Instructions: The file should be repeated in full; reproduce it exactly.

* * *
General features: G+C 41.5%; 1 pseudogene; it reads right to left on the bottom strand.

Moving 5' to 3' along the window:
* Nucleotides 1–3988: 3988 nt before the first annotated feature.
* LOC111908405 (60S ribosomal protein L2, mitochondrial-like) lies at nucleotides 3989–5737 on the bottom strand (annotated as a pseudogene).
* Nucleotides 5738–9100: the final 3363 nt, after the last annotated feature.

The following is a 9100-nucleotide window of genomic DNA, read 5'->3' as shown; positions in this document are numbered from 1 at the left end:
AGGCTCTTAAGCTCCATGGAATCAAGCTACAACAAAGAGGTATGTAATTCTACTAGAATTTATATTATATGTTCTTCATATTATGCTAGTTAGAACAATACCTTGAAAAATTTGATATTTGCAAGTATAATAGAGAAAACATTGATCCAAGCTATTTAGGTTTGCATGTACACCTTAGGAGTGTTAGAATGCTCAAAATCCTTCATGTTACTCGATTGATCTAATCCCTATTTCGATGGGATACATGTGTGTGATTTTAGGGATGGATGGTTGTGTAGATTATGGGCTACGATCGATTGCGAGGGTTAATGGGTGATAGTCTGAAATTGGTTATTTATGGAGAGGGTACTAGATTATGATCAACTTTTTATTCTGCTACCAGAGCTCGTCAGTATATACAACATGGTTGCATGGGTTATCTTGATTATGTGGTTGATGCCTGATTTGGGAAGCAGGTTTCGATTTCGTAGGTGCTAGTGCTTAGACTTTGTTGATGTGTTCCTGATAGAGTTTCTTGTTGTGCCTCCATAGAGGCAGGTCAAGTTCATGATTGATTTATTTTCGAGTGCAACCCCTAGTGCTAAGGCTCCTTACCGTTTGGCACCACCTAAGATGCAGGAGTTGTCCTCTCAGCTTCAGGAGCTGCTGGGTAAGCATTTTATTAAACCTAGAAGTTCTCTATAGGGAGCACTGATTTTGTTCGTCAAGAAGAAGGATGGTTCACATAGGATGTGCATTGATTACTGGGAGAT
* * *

General features: G+C 41.5%; 1 pseudogene; it reads right to left on the bottom strand.

Moving 5' to 3' along the window:
* Nucleotides 1–3988: 3988 nt before the first annotated feature.
* LOC111908405 (60S ribosomal protein L2, mitochondrial-like) lies at nucleotides 3989–5737 on the bottom strand (annotated as a pseudogene).
* Nucleotides 5738–9100: the final 3363 nt, after the last annotated feature.

The following is a 9100-nucleotide window of genomic DNA, read 5'->3' as shown; positions in this document are numbered from 1 at the left end:
AGGCTCTTAAGCTCCATGGAATCAAGCTACAACAAAGAGGTATGTAATTCTACTAGAATTTATATTATATGTTCTTCATATTATGCTAGTTAGAACAATACCTTGAAAAATTTGATATTTGCAAGTATAATAGAGAAAACATTGATCCAAGCTATTTAGGTTTGCATGTACACCTTAGGAGTGTTAGAATGCTCAAAATCCTTCATGTTACTCGATTGATCTAATCCCTATTTCGATGGGATACATGTGTGTGATTTTAGGGATGGATGGTTGTGTAGATTATGGGCTACGATCGATTGCGAGGGTTAATGGGTGATAGTCTGAAATTGGTTATTTATGGAGAGGGTACTAGATTATGATCAACTTTTTATTCTGCTACCAGAGCTCGTCAGTATATACAACATGGTTGCATGGGTTATCTTGATTATGTGGTTGATGCCTGATTTGGGAAGCAGGTTTCGATTTCGTAGGTGCTAGTGCTTAGACTTTGTTGATGTGTTCCTGATAGAGTTTCTTGTTGTGCCTCCATAGAGGCAGGTCAAGTTCATGATTGATTTATTTTCGAGTGCAACCCCTAGTGCTAAGGCTCCTTACCGTTTGGCACCACCTAAGATGCAGGAGTTGTCCTCTCAGCTTCAGGAGCTGCTGGGTAAGCATTTTATTAAACCTAGAAGTTCTCTATAGGGAGCACTGATTTTGTTCGTCAAGAAGAAGGATGGTTCACATAGGATGTGCATTGATTACTGGGAGAT